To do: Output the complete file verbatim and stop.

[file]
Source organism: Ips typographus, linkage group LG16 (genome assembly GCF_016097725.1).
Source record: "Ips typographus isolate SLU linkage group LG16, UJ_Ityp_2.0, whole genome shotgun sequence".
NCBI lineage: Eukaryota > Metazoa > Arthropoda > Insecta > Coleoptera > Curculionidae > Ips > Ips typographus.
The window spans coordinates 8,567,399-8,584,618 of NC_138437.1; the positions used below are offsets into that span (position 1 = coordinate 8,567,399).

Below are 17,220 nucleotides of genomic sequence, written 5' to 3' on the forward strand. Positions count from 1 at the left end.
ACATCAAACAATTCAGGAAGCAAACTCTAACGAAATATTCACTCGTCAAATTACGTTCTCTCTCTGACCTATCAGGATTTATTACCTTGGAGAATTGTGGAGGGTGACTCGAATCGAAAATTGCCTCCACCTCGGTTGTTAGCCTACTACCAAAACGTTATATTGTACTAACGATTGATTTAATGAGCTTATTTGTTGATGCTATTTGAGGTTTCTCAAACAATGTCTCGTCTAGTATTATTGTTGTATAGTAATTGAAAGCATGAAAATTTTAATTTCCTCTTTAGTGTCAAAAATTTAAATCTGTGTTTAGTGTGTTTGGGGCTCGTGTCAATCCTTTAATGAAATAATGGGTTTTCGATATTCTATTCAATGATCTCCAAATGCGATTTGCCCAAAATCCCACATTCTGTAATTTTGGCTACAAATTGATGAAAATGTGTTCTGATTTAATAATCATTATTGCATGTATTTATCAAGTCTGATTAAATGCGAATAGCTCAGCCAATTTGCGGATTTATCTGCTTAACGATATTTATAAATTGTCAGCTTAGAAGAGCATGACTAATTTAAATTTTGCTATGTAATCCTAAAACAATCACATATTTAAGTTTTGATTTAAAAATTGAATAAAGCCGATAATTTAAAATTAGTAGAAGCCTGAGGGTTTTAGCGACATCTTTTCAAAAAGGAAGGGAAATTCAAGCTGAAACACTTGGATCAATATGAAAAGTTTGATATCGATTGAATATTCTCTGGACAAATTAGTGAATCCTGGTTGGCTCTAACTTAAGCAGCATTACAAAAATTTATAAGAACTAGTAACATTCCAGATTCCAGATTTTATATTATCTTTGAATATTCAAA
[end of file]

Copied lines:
Source organism: Ips typographus, linkage group LG16 (genome assembly GCF_016097725.1).
Source record: "Ips typographus isolate SLU linkage group LG16, UJ_Ityp_2.0, whole genome shotgun sequence".
NCBI lineage: Eukaryota > Metazoa > Arthropoda > Insecta > Coleoptera > Curculionidae > Ips > Ips typographus.
The window spans coordinates 8,567,399-8,584,618 of NC_138437.1; the positions used below are offsets into that span (position 1 = coordinate 8,567,399).

Below are 17,220 nucleotides of genomic sequence, written 5' to 3' on the forward strand. Positions count from 1 at the left end.
ACATCAAACAATTCAGGAAGCAAACTCTAACGAAATATTCACTCGTCAAATTACGTTCTCTCTCTGACCTATCAGGATTTATTACCTTGGAGAATTGTGGAGGGTGACTCGAATCGAAAATTGCCTCCACCTCGGTTGTTAGCCTACTACCAAAACGTTATATTGTACTAACGATTGATTTAATGAGCTTATTTGTTGATGCTATTTGAGGTTTCTCAAACAATGTCTCGTCTAGTATTATTGTTGTATAGTAATTGAAAGCATGAAAATTTTAATTTCCTCTTTAGTGTCAAAAATTTAAATCTGTGTTTAGTGTGTTTGGGGCTCGTGTCAATCCTTTAATGAAATAATGGGTTTTCGATATTCTATTCAATGATCTCCAAATGCGATTTGCCCAAAATCCCACATTCTGTAATTTTGGCTACAAATTGATGAAAATGTGTTCTGATTTAATAATCATTATTGCATGTATTTATCAAGTCTGATTAAATGCGAATAGCTCAGCCAATTTGCGGATTTATCTGCTTAACGATATTTATAAATTGTCAGCTTAGAAGAGCATGACTAATTTAAATTTTGCTATGTAATCCTAAAACAATCACATATTTAAGTTTTGATTTAAAAATTGAATAAAGCCGATAATTTAAAATTAGTAGAAGCCTGAGGGTTTTAGCGACATCTTTTCAAAAAGGAAGGGAAATTCAAGCTGAAACACTTGGATCAATATGAAAAGTTTGATATCGATTGAATATTCTCTGGACAAATTAGTGAATCCTGGTTGGCTCTAACTTAAGCAGCATTACAAAAATTTATAAGAACTAGTAACATTCCAGATTCCAGATTTTATATTATCTTTGAATATTCAAA